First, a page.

He is right.  I am me, and these hands and seat are my tools, tools that have a track record of serving me well.  That weekend, I was not at my best.  That weekend aside, my tools have brought a lot of horses up the levels, many who lacked the natural Warmblood balance and looseness.  Heck, several weren’t even born with clean gaits.  But somehow my “not good enough” hands and seat taught them how to become solid competition horses with piles of year-end awards.

So what did I get out of the clinic?  I don’t ride well when my world is crumbling, but then who does?  And my daily track record of riding well, using and re-using and re-using all of the lessons I have learned, trumps one weekend of riding poorly in front of a big-name expert. 

And Venus?  Now, seven weeks after her accident, we are pretty sure Venus will return to a dressage career.

The Honda, though, will forever wear the mark of my horrible week.

The Michael Klimke Clinic, March 2010, Part 1

The short version -- I was not the rider Secret needed me to be during the Michael Klimke clinic in March 2010.  And the clinic had different, unexpected lessons to teach.

The long version —it all started two weeks before the clinic, with Venus, my spicy-red-hot mare.  She handled our snowbound February fairly well until she came into season.  Hormones tend to tighten her back and shorten her attention span, but since she hadn’t been able to roll and buck, she was particularly tight and distracted.  On Sunday, I decided to let her run it off in the indoor arena.  I pulled the barricade across the doorway, hung hopefully-scary stuff on it, and let her loose.

Yeah, that was a bad idea.

She bucked one 20-m circle, trotted up to the barricade, stopped, and jumped it from a standstill.

Well, there’s a reason Venus is not a show jumper.  

On the way over, she shattered the barricade with her left stifle, twisted as she almost fell, scrambled back up, passaged through the snow up to Eclipse’s stall, spun around, and double-barreled the stone wall by his door.  She, of course, was quite lame and swollen from this wild escapade.  When she failed my The Three Day Rule (Simple soft tissue strains resolve quite nicely with three days off and a little anti inflammatories.  If things don’t resolve in that time frame, I call the vet.), I began to worry and scheduled a lameness appointment the following Tuesday. 

But Venus had other plans.

By Tuesday, she was beyond bored, and she started munching on straw. Combine that with sudden inactivity, Venus was working on a bit of constipation, which became the priority.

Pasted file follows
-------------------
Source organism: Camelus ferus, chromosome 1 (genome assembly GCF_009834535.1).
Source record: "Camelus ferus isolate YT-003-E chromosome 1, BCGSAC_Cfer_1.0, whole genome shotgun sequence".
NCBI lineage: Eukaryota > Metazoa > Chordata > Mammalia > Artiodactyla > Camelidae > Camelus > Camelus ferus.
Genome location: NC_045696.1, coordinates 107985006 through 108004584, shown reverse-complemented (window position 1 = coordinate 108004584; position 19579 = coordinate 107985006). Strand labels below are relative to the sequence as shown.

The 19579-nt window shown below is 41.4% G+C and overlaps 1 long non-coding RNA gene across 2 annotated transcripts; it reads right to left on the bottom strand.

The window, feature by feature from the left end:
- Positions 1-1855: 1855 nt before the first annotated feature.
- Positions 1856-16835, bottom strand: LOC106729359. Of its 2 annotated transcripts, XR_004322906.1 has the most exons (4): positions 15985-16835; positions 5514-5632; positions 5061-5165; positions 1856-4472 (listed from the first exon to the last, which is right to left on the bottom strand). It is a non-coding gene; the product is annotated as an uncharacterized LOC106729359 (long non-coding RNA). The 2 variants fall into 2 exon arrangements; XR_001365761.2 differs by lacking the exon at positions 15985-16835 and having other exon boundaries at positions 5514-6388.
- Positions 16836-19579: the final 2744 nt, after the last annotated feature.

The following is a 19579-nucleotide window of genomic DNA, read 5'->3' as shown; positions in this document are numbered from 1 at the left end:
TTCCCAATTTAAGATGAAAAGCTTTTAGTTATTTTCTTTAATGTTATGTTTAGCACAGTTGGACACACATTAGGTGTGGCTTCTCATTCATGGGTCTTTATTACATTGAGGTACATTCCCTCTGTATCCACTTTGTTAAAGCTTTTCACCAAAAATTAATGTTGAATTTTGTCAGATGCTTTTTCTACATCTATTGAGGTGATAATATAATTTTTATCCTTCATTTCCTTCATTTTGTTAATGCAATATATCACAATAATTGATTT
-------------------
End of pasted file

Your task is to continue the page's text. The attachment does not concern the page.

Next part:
I didn’t want to go to New Bolton unless Venus looked like a surgical candidate, which she did not, so Dr. Crowley, the-most-amazing-vet-ever, and Leslie, her faithful sidekick, rigged an IV set-up in Venus’s stall.  I spent Tuesday night changing bags and making sure the IV was running freely.  Around midnight, Venus rewarded me with a beautiful pile of poo. 

Wednesday morning’s rectal exam showed a clear colon (which, for anyone who has dealt with an impaction, is really quite fast for it to resolve), so I started the slow process of reintroducing food.  Thanks to Carol’s help, I managed to go home and take a nap in the evening, then was back to the barn Wednesday night to give her small hay feedings every 2 hours.

So this takes us to Thursday, the day we leave for Klimke.  After sleeping on the cold barn floor for two nights, I’m tired, stiff, and worried.

Then, to add insult to injury, I backed my truck into my I-love-this-car-and-will-drive-it-until-it-drops Honda.

Just great.

So with all that baggage, Secret and I headed down to Maryland to ride for one of my idols.  Between rides, I ran back up to PA to check on Venus, and bounced between worrying about impaction colic and worrying she had damaged herself beyond a dressage career. 

Shocker, I didn’t ride well.  Not either day.

Day one began with Klimke asking about Secret’s breeding.  When I said Friesian Arabian cross, his eyebrows shot up and his jaw dropped (really, I have it on video).  My stomach sank.

We started with Klimke’s “forward, down over the back” warm up.  This works great on 90% of horses.  But then there’s Secret.  Given her breeding, her tight shoulders and big neck don’t take kindly to that plan.  Lateral work early in the ride loosens her quite effectively.  I know better than to argue with a clinician, so of course I did what he directed, expecting him to see her reaction and adjust the exercise accordingly.